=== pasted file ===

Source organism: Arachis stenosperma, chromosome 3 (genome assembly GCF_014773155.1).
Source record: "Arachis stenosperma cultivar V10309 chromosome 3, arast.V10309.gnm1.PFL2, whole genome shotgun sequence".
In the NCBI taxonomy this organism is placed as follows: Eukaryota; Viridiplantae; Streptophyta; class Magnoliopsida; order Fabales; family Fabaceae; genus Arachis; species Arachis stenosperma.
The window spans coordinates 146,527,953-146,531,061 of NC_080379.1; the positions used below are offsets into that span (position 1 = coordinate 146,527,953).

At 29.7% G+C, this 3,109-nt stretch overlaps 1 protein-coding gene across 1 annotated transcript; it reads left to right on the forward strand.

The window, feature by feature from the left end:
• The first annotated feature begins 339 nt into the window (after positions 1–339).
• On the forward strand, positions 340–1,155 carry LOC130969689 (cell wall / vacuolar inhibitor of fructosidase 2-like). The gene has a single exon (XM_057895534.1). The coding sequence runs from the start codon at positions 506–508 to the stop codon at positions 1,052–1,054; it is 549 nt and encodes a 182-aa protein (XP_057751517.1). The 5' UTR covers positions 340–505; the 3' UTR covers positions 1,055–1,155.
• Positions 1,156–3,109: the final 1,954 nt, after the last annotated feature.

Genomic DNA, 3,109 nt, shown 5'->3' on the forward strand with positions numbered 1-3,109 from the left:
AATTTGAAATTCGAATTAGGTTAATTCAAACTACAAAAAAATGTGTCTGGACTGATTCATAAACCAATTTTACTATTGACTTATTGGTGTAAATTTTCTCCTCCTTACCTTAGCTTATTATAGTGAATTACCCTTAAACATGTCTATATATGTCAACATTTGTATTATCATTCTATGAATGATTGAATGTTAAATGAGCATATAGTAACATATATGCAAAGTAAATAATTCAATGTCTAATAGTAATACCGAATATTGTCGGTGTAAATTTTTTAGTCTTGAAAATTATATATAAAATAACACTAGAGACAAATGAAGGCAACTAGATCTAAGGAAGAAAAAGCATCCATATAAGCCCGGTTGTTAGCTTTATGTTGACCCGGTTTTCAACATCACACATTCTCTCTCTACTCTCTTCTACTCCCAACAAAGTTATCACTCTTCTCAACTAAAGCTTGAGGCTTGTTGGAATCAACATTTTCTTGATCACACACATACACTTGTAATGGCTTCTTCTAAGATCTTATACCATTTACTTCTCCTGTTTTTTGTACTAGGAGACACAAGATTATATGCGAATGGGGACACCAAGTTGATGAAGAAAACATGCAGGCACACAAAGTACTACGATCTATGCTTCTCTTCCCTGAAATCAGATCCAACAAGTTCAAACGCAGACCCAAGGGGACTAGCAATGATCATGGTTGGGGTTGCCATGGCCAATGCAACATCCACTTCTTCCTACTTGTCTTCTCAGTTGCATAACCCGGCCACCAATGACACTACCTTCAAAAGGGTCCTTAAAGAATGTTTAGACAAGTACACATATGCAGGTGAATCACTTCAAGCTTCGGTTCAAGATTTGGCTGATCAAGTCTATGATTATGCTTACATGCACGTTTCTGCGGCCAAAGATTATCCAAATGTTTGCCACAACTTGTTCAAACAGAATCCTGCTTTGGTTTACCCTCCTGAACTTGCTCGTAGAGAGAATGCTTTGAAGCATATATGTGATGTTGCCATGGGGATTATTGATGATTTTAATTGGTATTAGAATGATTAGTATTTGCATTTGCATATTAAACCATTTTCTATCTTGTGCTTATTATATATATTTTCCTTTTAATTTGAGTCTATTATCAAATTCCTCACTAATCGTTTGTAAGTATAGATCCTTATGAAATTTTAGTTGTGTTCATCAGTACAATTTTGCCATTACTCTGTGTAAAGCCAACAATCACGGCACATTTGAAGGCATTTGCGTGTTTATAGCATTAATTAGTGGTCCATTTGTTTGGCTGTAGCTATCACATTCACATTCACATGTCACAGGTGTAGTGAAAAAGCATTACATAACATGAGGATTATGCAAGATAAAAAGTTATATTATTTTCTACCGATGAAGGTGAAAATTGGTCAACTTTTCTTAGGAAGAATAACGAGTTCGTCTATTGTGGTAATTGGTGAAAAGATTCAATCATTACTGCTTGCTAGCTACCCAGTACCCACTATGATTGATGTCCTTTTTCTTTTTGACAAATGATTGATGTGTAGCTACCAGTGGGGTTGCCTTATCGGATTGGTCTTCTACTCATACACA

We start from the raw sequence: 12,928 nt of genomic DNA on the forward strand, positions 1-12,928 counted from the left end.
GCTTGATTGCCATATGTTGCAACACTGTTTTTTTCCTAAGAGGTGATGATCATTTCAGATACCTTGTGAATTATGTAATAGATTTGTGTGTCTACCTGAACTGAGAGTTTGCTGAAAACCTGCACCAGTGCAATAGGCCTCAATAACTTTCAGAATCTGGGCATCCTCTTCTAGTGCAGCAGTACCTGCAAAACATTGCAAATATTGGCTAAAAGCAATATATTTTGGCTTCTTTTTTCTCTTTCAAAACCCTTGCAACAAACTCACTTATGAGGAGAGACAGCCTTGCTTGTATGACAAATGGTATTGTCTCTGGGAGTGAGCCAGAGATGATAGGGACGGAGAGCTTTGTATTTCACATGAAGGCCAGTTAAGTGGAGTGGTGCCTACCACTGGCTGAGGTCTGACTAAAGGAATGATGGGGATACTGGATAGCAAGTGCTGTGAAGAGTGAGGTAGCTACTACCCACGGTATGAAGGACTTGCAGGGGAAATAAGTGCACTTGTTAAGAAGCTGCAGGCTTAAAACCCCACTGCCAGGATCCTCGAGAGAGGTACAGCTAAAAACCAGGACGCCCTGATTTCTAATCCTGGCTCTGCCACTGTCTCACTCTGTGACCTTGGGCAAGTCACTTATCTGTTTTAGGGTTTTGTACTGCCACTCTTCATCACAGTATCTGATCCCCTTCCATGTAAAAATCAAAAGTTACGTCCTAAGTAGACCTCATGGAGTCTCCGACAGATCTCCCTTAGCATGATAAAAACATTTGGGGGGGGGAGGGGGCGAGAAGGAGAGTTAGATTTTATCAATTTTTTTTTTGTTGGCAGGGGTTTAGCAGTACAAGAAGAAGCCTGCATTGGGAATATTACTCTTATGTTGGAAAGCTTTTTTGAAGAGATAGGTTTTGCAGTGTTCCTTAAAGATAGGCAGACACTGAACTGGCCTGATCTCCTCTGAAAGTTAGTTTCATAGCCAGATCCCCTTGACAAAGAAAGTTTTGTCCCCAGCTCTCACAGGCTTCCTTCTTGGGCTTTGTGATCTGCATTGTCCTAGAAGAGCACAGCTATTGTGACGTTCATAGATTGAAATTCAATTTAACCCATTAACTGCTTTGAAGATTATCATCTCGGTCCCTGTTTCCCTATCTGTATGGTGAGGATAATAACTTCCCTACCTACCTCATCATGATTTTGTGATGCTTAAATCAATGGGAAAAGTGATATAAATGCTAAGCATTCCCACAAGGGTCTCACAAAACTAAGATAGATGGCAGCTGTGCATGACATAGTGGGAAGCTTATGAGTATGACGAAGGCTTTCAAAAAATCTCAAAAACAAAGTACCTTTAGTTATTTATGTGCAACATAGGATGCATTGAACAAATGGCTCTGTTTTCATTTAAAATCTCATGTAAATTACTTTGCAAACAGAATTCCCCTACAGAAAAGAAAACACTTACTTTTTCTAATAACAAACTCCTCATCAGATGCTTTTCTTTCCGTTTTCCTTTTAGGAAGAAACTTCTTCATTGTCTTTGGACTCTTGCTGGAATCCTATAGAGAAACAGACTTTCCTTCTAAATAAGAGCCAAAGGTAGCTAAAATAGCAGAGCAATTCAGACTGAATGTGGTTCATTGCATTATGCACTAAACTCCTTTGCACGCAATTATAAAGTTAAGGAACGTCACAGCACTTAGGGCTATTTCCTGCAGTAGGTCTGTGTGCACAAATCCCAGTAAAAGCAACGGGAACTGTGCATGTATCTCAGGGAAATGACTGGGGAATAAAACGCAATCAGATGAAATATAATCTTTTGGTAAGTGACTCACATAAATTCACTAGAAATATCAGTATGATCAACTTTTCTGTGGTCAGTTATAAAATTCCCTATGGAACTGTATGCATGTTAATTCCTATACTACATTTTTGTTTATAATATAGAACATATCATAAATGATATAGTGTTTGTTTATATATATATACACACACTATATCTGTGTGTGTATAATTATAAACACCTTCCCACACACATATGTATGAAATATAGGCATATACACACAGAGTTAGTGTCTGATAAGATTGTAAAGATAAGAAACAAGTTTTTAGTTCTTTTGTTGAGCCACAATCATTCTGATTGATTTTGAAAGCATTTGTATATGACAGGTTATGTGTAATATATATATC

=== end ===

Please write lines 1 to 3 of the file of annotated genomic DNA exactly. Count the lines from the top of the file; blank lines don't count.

Source organism: Arachis stenosperma, chromosome 3 (genome assembly GCF_014773155.1).
Source record: "Arachis stenosperma cultivar V10309 chromosome 3, arast.V10309.gnm1.PFL2, whole genome shotgun sequence".
In the NCBI taxonomy this organism is placed as follows: Eukaryota; Viridiplantae; Streptophyta; class Magnoliopsida; order Fabales; family Fabaceae; genus Arachis; species Arachis stenosperma.